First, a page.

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How Malaysian retailers can disrupt the disrupters: MDEC CEO Dato' Yasmin

AvantiKumar | July 19, 2017
'In this digital disruption era, it is time to swim...or sink' - MDEC CEO Dato' Yasmin Mahmood said during her conversations with Malaysian Retail Chain Association (MRCA) members and supporters.

DFTZ (official)

Photo (from left) Dato' Sri Mohd Najib Tun Abdul Razak, the Prime Minister of Malaysia and Jack Ma, Founder and Executive Chairman of Alibaba Group

Alibaba, as the strategic partner to the DFTZ, has invested heavily into making Malaysia an e-commerce and logistic hub in the region. An e-fulfilment hub located in KL Aeropolis (the former LCCT) will act as a centralised custom clearing area to handle high volumes of goods from the expected larger number of transactions in the region. At the same time, this is expected to shorten the processing time for fulfilment of orders.

But it is not just physical changes that DFTZ will bring to Malaysia, it is also about readying the platform and preparing Malaysian SMEs to think out of their local markets and go global, said Yasmin.

National roadmap

"Malaysia is a trading nation, and as trade goes into eCommerce, if we don't make sure that we're on board, then we'll be marginalised," she warned. "We have a National eCommerce Strategy Roadmap that aims to double the growth of eCommerce; it covers SME adoption, e-procurement, lifting non-tariff barriers, etc. It's multidisciplinary, covering both the private sector plus public sector."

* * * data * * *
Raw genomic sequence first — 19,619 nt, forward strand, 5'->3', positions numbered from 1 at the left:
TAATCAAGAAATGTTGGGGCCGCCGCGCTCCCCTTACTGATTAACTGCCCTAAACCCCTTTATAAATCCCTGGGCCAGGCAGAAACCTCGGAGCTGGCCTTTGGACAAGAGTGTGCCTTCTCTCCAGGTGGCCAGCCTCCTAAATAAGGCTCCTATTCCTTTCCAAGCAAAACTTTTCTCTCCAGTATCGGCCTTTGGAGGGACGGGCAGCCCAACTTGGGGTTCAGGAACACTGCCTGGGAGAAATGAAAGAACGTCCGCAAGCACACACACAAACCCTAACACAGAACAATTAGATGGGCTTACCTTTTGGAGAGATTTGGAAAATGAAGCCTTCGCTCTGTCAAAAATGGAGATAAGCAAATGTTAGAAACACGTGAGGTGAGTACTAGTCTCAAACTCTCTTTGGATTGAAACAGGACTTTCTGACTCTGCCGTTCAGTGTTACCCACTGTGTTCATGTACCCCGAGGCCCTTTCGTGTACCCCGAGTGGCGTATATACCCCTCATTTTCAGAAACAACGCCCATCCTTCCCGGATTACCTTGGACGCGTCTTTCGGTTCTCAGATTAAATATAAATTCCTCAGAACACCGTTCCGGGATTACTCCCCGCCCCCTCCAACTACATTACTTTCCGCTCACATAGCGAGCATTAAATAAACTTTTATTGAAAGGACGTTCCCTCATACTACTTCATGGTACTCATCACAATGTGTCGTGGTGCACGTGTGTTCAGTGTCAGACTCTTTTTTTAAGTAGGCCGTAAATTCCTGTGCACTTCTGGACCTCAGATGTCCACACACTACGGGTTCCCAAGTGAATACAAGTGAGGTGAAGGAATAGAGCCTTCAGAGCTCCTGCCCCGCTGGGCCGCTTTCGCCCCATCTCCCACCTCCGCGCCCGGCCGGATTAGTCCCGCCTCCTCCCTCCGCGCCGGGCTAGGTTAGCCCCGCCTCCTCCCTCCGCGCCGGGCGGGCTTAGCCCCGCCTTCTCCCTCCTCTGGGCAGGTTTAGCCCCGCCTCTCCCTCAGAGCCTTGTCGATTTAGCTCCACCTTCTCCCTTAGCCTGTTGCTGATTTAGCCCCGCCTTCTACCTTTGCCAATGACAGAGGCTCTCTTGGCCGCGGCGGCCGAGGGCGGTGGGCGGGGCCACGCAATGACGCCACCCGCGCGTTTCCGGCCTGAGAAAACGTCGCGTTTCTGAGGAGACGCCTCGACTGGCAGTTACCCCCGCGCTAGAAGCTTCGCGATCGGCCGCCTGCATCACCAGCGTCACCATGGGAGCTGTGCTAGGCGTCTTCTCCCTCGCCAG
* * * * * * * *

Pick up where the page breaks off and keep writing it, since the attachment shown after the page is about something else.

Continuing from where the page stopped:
Apart from improving their efficiencies, the other big incentive for retailers to bring their business online is that they would be able to access new markets as the world continues to be increasingly connected online.

"The two goals of the DFTZ are to increase SME cross-border trade, and to position Malaysia as a regional hub for e-commerce logistics," Yasmin added.

DFTZ positions Malaysia as regional eCommerce hub

Speaking of being connected online, Yasmin asked retailers to consider if they considered they were in a position ready to serve digital natives.

"Retailers need to adjust their strategies to take into account the next generation of users who have grown up in an Internet connected world," she said. "Should they not adopt a digital strategy to address this group they stand to lose relevancy in the future."

"Retailers need to realise that the world out there is their oyster and not be confined to the market being just Malaysia," Yasmin said. "They should also take the initiative to connect with startups that can provide them with the technology they need to either get on board the eCommerce ship or to step up their eCommerce game."

"At the end of the day, the DFTZ will help open Malaysia up to global eCommerce trade and position Malaysia as a regional hub for eCommerce," she said. "Essentially, it can be seen as Malaysia's opportunity to the region and the world; and it is our fervent hope that Malaysian retailers realise this now before their regional counterparts get a head start on them."

[See - Computerworld Malaysia's feature on "Why DFTZ will double Malaysia's SME exports"]

For more about Digital Malaysia, see:


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